This Primer provides a chronological look back and ahead to the types of core legal and policy issues that dominate COVID-19 public health emergency responses in the U.S., including public health emergency declarations and powers, and constitutional claims and other emerging litigation. The Primer also provides access to additional resources.
Broadband Access and Public Health: Legal and Policy Opportunities for Achieving Equitable Access
September 3 | 1:00 – 2:30 p.m. ET
The coronavirus pandemic has heightened the need for internet connectedness throughout the United States. However, the digital divide limits opportunities for equitable participation in telehealth programs, educational opportunities, and job opportunities for households that lack access to affordable broadband services. Attend this webinar for an overview of the public health disparities resulting from the digital divide; the importance of broadband in Indian Country; federal policies and opportunities to increase access to telehealth services and eliminate the rural digital divide; and an analysis of municipal efforts to eliminate disparities in broadband access.
IZ Gateway Project Legal Agreements: Facilitating Secure Data Sharing for Jurisdictions’ Immunization Information Systems
September 9 | 12:00 – 1:00 p.m. ET
Join us to learn how the IZ Gateway Project Portfolio will support your jurisdiction’s role in mass vaccination for COVID-19. We will examine how the IZ Gateway Project facilitates secure data sharing for immunization information systems in compliance with federal and state law. This webinar will provide an in-depth look at the legal relationships between jurisdictions, the IZ Gateway Project and reporting/querying provider organizations, and the associated trust agreements.
Legal Interventions to Address US Reductions in Life Expectancy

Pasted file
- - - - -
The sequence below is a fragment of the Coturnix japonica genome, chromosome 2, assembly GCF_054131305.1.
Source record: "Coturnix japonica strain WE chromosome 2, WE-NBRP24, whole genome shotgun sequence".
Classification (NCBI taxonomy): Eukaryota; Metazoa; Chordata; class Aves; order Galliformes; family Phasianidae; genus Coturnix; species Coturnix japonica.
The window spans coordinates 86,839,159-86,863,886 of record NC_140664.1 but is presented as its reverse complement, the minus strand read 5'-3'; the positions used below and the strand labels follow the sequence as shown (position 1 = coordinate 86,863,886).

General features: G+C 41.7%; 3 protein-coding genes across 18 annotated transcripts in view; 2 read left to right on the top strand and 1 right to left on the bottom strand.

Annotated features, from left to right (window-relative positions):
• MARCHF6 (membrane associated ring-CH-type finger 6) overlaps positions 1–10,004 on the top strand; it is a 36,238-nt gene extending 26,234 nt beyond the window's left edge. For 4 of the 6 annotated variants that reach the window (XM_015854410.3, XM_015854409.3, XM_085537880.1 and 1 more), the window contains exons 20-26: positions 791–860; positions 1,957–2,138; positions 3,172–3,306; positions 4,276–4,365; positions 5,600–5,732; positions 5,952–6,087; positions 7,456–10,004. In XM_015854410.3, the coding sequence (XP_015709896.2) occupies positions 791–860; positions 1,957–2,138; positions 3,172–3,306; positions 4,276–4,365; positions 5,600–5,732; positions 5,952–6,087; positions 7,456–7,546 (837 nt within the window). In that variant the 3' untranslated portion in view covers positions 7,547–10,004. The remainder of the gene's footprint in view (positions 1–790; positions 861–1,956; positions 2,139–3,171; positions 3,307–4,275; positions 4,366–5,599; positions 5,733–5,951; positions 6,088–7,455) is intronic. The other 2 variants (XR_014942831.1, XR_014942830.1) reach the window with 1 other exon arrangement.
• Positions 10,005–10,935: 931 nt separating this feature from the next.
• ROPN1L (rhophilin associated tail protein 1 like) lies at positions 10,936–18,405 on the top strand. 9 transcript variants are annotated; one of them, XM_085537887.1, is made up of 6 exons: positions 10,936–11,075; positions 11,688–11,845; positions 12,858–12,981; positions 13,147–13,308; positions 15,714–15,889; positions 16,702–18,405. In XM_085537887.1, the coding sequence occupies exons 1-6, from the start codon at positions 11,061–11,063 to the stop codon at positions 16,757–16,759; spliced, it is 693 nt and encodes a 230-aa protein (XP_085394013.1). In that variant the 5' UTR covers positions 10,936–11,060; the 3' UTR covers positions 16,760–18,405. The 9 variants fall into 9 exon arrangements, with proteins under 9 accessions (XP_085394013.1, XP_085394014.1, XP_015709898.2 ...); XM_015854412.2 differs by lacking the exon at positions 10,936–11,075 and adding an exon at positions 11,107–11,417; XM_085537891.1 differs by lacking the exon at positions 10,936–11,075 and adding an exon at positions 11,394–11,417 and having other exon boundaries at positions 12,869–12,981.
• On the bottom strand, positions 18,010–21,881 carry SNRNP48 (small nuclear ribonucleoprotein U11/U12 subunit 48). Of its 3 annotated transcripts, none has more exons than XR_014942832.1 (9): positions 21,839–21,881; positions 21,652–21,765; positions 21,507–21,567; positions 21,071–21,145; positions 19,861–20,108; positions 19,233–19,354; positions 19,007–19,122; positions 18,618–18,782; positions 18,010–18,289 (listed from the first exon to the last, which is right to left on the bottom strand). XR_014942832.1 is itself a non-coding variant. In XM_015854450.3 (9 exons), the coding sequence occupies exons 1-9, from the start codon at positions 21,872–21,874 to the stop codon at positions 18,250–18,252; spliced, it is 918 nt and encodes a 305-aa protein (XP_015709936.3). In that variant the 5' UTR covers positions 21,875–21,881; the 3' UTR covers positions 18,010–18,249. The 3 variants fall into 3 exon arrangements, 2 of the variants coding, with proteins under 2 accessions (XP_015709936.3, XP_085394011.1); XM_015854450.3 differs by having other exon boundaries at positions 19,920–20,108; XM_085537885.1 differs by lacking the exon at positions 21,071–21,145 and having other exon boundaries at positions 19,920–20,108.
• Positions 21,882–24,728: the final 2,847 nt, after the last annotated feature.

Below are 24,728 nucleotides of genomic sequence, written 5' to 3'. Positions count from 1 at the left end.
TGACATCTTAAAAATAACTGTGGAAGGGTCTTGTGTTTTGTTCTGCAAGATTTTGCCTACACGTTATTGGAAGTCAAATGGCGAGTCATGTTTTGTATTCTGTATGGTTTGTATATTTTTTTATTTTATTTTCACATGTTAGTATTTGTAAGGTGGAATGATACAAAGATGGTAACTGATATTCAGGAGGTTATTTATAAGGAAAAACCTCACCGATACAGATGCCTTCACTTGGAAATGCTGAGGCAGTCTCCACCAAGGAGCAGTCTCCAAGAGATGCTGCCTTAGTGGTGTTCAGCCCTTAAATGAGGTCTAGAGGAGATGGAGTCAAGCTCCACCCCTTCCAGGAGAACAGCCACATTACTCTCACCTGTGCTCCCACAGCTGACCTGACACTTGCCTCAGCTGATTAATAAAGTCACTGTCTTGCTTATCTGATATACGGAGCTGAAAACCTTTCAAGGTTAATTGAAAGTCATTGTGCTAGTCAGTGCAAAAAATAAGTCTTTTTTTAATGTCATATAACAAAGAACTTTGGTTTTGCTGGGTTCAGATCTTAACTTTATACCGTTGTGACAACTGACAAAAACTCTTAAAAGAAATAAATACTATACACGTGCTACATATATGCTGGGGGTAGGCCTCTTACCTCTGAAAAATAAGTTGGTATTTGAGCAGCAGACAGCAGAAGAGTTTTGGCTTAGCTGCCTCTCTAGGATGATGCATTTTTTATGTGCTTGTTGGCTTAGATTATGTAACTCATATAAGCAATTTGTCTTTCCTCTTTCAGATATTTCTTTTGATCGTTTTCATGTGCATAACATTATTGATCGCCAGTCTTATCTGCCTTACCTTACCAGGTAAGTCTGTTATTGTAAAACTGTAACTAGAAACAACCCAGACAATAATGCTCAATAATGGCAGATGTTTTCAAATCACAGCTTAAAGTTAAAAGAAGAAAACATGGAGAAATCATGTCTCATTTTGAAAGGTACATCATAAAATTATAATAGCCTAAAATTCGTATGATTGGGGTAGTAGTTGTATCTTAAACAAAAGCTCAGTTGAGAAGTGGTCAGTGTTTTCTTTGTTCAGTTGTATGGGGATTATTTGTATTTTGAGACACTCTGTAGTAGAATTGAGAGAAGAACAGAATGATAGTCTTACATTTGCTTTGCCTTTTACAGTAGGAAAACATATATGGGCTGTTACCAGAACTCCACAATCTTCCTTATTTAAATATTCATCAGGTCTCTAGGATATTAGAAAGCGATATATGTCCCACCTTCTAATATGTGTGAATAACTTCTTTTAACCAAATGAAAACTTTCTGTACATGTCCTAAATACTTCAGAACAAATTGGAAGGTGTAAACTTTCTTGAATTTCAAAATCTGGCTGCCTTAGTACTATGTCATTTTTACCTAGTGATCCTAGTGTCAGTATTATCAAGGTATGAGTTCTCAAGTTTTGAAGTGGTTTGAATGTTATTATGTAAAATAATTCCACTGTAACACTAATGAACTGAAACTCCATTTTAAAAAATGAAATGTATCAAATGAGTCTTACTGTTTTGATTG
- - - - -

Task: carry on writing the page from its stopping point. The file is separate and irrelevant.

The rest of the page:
The Network’s national director Donna Levin and James Hodge, director of the Western Region Office, co-authored this JAMA article with Georgetown University professor Lawrence Gostin addressing the alarming downward trend in life expectancy in the United States. They note that among many potential solutions, the “legal determinants of health” or how law can address underlying causes of premature mortality, merit examination and consideration. They assert that public health laws are underutilized and provide evidence of how cost-effective evidence-based laws can safeguard the public’s health, reduce disparities, and extend life expectancy across socio-economic groups, especially in disproportionately affected regions of the US.
Outcome of Coronavirus Disease 2019 on School Vaccination Policies for 2020-2021
Leila Barraza, consultant with the Network’s Western Region Office, is among the authors of this article in the Journal of the American Medical Association Health Forum examining changes in vaccination policies for the 2020-2021 school year, along with proactive options communities can take to ensure children remain up to date on vaccinations in light of the decline in vaccination rates as a result of the COVID-19 pandemic.
AHLA Podcast: Racial Disparities in Health Care
In this American Health Law Association (AHLA) podcast, Dawn Hunter, deputy director of the Network’s Southeastern Region Office, along with speakers from the AHLA and the CDC, discuss the impact of racial disparities in health care, both pre- and post-COVID. They review some of the data on racial disparities in access to and quality of care, and discuss how data could be used to address these issues. They conclude with an examination of what health lawyers can do to aid in advancing health equity.
Your interest in the work of the Network is important. Together, we can advance law as a tool to improve public health. Please forward the Network Report and encourage others to join the Network!
The Network for Public Health Law provides information and technical assistance on issues related to public health. The legal information and assistance provided in this document does not constitute legal advice or legal representation. For legal advice, readers should consult a lawyer in their state.